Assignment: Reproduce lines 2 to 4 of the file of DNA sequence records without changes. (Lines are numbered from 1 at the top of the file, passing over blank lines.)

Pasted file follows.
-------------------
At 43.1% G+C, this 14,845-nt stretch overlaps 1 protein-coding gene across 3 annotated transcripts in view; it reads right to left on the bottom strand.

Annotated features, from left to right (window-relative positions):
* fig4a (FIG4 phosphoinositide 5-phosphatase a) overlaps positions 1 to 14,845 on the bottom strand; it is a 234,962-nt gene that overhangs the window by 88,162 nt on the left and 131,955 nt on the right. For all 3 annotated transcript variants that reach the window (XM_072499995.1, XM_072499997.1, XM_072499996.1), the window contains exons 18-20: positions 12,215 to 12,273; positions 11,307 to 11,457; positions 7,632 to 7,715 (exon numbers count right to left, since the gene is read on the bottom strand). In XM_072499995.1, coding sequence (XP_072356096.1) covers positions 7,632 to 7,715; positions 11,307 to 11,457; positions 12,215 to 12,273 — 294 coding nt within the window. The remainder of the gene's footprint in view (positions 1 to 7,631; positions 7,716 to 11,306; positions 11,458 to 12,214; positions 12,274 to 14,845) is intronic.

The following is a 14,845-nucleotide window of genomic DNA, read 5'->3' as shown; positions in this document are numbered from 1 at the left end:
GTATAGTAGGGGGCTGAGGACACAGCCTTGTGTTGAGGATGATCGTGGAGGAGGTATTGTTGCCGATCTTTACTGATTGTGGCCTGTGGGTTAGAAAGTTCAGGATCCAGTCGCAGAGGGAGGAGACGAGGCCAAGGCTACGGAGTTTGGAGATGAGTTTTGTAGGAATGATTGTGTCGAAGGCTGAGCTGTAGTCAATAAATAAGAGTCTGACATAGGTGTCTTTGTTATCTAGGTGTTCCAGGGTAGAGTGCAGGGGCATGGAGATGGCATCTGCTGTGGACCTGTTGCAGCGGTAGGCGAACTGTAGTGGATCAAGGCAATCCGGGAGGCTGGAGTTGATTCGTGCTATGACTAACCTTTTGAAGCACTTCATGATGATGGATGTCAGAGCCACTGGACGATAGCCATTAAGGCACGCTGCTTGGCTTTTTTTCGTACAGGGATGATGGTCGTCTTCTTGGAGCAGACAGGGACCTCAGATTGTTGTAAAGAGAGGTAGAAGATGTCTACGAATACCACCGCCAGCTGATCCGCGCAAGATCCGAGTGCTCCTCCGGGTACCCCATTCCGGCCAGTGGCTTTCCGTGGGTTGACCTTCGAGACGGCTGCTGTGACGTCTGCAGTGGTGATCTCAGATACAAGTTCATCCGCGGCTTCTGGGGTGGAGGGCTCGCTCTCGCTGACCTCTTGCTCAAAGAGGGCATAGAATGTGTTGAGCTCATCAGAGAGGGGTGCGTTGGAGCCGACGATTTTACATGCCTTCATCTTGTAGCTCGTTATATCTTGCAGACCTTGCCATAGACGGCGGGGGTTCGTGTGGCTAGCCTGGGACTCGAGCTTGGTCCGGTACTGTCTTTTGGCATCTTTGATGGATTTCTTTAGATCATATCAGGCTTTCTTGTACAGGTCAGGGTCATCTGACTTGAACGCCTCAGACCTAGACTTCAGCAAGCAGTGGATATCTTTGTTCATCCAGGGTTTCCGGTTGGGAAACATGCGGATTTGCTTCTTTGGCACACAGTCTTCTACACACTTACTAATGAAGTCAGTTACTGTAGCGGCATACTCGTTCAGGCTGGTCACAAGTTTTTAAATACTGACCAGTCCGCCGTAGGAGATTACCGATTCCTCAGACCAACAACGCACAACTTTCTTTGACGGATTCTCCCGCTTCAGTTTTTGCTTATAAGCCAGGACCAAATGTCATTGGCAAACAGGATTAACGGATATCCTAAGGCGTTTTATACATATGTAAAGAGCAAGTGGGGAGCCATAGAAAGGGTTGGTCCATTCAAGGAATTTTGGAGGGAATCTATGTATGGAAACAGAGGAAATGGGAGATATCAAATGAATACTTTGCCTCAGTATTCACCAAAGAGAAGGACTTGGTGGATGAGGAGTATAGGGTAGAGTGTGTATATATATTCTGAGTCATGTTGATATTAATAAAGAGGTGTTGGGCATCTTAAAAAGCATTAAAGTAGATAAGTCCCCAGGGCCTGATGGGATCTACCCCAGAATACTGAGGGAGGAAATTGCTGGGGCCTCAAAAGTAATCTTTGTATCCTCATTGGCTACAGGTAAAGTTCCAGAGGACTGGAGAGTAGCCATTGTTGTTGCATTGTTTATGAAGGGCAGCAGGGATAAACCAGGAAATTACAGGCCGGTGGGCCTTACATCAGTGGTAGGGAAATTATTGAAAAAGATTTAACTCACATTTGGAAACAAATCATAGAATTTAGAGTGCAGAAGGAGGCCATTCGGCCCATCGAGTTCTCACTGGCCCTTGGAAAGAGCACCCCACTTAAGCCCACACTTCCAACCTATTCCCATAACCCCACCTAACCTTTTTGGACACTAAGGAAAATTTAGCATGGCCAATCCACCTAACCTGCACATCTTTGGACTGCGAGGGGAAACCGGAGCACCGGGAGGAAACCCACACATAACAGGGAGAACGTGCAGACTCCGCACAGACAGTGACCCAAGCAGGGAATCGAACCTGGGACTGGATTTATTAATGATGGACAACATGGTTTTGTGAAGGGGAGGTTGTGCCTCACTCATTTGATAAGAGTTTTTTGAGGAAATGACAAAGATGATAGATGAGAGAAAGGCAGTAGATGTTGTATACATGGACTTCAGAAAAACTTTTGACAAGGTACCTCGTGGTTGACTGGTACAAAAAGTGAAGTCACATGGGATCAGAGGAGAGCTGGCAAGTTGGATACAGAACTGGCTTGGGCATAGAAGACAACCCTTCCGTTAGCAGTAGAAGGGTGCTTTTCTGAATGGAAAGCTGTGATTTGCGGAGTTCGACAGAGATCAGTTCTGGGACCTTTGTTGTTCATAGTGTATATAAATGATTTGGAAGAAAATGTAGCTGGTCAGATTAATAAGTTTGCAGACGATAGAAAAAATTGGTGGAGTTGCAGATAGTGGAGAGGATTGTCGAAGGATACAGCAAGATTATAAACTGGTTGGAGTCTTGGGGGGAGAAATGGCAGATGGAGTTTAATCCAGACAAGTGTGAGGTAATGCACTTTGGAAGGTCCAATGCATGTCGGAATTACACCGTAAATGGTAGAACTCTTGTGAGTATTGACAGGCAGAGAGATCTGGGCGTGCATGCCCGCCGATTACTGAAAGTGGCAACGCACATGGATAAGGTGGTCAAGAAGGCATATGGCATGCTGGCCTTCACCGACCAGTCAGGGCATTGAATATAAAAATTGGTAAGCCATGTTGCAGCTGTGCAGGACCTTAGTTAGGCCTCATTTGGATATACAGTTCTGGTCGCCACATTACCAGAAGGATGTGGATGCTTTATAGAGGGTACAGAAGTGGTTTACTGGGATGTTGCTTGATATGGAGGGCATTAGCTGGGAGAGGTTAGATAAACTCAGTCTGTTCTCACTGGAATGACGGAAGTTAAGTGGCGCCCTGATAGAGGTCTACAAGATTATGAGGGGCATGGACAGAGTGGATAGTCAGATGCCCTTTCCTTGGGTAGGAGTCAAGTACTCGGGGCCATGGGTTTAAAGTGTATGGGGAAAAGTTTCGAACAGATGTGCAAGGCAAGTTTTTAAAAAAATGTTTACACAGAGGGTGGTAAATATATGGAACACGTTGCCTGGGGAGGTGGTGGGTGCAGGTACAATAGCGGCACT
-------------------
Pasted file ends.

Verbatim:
Annotated features, from left to right (window-relative positions):
* fig4a (FIG4 phosphoinositide 5-phosphatase a) overlaps positions 1 to 14,845 on the bottom strand; it is a 234,962-nt gene that overhangs the window by 88,162 nt on the left and 131,955 nt on the right. For all 3 annotated transcript variants that reach the window (XM_072499995.1, XM_072499997.1, XM_072499996.1), the window contains exons 18-20: positions 12,215 to 12,273; positions 11,307 to 11,457; positions 7,632 to 7,715 (exon numbers count right to left, since the gene is read on the bottom strand). In XM_072499995.1, coding sequence (XP_072356096.1) covers positions 7,632 to 7,715; positions 11,307 to 11,457; positions 12,215 to 12,273 — 294 coding nt within the window. The remainder of the gene's footprint in view (positions 1 to 7,631; positions 7,716 to 11,306; positions 11,458 to 12,214; positions 12,274 to 14,845) is intronic.

The following is a 14,845-nucleotide window of genomic DNA, read 5'->3' as shown; positions in this document are numbered from 1 at the left end: